Unfortunately, employees tend to resist change. So, how do you introduce change into a business in a successful and sustainable way?

The answer: a solid change management process.

Easier said than done, which is why studying change management in a course like an MBA will stand any aspiring business leader in good stead. Developing your skill set in this area makes you incredibly valuable to an organisation. But why?

With help from our industry expert, Change Management Consultant Friska Wirya, we examine the complex process of change management and why it’s such an important skill to have in your arsenal.

Change management: a comprehensive breakdown

Let’s start at the beginning.

What is change management?

Put simply, change management is the process of overseeing transitions and development within an organisation. Wirya explains it in greater detail.

“It is the rigorous and disciplined approach to preparing, supporting and equipping individuals to adopt often substantial changes to the way they work.”

Change management has an almost 80-year history, with psychologist Kurt Lewin often credited as spearheading change management methodologies in 1947. People saw his ‘changing as three steps’ model — unfreezing, changing and refreezing — as fundamental at the time, but it has since been criticised by scholars for its simplicity.

While these change management principles have been an excellent jumping-off point, questioning them can help us pave the way for new ideas.

So, what are some modern change management strategies? The truth is, there are no set rules. The principles vary greatly, especially as we move into an increasingly digital world.

McKinsey & Company, for example, suggests a five-step model for managing change:

  1. Provide just-in-time feedback by giving direction at a moment when an employee has the capacity to action it.
  2. Personalise the experience by only giving employees the information they need to deal with the change.
  3. Sidestep hierarchy by connecting people across the whole business during the process.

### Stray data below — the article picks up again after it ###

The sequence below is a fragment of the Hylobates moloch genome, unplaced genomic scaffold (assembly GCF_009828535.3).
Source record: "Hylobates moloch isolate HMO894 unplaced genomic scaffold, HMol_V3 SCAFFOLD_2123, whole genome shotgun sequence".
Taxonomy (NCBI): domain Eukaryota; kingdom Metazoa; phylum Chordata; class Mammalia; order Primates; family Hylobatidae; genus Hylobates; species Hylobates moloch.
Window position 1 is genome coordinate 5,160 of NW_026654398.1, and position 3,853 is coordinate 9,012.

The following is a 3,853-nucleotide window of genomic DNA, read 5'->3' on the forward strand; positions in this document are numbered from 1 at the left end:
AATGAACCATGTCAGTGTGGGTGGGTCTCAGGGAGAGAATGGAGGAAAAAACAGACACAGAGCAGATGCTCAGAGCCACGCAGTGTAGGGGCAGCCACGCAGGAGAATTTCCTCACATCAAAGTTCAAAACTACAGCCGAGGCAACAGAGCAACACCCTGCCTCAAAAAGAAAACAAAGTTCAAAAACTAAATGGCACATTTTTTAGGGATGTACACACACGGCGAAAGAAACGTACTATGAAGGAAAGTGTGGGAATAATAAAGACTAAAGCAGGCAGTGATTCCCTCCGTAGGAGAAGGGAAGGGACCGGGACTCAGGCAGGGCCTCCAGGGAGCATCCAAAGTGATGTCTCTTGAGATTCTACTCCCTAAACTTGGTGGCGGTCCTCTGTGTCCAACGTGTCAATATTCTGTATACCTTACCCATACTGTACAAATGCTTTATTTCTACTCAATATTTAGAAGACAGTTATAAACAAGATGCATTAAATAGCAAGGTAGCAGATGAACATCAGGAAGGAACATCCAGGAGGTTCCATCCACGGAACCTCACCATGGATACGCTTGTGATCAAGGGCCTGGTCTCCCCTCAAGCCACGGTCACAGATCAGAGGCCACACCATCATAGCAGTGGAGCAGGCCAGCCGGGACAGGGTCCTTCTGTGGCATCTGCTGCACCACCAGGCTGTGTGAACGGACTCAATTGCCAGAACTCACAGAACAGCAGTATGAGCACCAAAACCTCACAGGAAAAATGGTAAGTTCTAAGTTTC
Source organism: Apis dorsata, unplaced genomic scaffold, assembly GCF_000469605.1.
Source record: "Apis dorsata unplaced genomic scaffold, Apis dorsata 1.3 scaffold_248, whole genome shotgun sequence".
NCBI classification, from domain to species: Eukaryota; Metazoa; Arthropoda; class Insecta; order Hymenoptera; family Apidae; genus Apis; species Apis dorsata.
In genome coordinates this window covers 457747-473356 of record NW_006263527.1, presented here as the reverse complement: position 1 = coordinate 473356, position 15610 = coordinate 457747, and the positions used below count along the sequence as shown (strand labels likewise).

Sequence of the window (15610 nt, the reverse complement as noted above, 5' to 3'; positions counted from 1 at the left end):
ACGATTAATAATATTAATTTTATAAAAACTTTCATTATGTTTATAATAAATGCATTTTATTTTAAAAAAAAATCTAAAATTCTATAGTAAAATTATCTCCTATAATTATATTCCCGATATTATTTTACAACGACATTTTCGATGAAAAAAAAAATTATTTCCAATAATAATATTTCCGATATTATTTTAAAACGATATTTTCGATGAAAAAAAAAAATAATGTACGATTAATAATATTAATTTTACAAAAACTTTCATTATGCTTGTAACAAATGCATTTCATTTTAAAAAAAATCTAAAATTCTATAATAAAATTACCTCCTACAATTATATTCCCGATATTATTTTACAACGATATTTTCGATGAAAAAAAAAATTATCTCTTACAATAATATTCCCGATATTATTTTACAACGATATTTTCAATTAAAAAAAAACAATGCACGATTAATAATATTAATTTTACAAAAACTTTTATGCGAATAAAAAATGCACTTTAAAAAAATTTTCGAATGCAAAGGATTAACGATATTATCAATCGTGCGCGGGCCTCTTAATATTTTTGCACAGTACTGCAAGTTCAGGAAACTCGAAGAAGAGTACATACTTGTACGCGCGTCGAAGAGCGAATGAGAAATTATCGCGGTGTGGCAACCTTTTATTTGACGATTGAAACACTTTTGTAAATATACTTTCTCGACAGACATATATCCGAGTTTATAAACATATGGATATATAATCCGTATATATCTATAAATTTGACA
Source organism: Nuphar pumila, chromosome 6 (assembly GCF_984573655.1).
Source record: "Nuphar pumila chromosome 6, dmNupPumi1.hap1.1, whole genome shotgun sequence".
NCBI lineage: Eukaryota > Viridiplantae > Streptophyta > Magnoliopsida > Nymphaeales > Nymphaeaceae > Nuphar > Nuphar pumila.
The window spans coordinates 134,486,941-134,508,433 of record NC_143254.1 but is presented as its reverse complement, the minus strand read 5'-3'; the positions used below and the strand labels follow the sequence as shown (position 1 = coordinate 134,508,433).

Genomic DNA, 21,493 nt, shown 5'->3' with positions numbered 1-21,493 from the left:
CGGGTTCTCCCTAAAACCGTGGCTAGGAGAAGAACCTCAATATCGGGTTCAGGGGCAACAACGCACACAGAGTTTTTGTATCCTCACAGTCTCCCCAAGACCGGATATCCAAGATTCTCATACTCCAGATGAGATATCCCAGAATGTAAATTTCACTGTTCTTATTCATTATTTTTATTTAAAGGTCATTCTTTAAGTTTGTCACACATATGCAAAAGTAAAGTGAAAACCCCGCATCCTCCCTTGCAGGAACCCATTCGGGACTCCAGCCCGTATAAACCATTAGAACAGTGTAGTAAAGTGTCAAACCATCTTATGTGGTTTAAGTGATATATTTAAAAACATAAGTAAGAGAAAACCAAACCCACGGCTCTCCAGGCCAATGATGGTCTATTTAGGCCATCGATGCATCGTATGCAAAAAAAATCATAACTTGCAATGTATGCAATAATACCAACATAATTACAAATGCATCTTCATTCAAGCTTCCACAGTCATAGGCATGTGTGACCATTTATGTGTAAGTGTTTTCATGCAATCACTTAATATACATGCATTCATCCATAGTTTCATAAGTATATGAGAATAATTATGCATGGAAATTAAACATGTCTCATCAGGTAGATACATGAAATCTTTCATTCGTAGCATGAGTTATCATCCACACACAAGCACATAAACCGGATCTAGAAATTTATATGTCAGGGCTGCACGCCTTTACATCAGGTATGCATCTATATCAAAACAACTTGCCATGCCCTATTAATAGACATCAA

4. Build empathy, community and shared purpose by helping people see the bigger picture so they know the purpose of the change.
  5. Demonstrate progress by giving employees regular status updates.

Studying an MBA will take you on a deep dive into various change management models and get you up to speed on the latest thinking.  For example, today’s strategies lean more heavily on interpersonal rather than operational factors, prioritising communication, demonstrating strong leadership and fostering connections to make people feel more at ease throughout the process.

Humans fear change. But why?

Let’s face it: we humans are creatures of habit. We like knowing what to expect and have control over our lives. So when change comes along and shakes things up, it’s natural to feel a little uneasy.

This is especially true in the workplace. Since our jobs are where many of us spend most of our waking hours, stability in this space is important.

Organisational change can be distracting, throwing out our usual work routines. It often results in more work, as business-as-usual activities get put on hold while everyone comes to grips with the new way of doing things. It can even make employees feel insecure, fearing for the future of their role and the company as a whole.

A good change management process can help employers can mitigate this fear

What makes a good change management strategy will depend on the scale of the change.

“Changes come in all shapes, sizes, complexity and durations,” explains Wirya. “It could be a short and sharp implementation of a small predictive algorithm like an AI product, or it could be a multi-year effort to change an organisation’s culture.”

It’s a manager’s responsibility to introduce the change with limited disruption for the organisation and its people. An effective change management process will have minimal productivity dips and help employees maintain positive morale throughout.

Crafting an effective change management plan

There are two main types of change that can happen within an organisation:

  • Internal. Driven by staff turnover, restructures or new policies.
  • External. Driven by new technology, industry regulations or operating in growing industries with new competitors.

These two types of changes could be either reactive or proactive:

  • Reactive. Something sudden like a new law forces the business to change quickly.
  • Proactive. When the business owner instigates a change like a move, merger or restructure.

Why is change management important?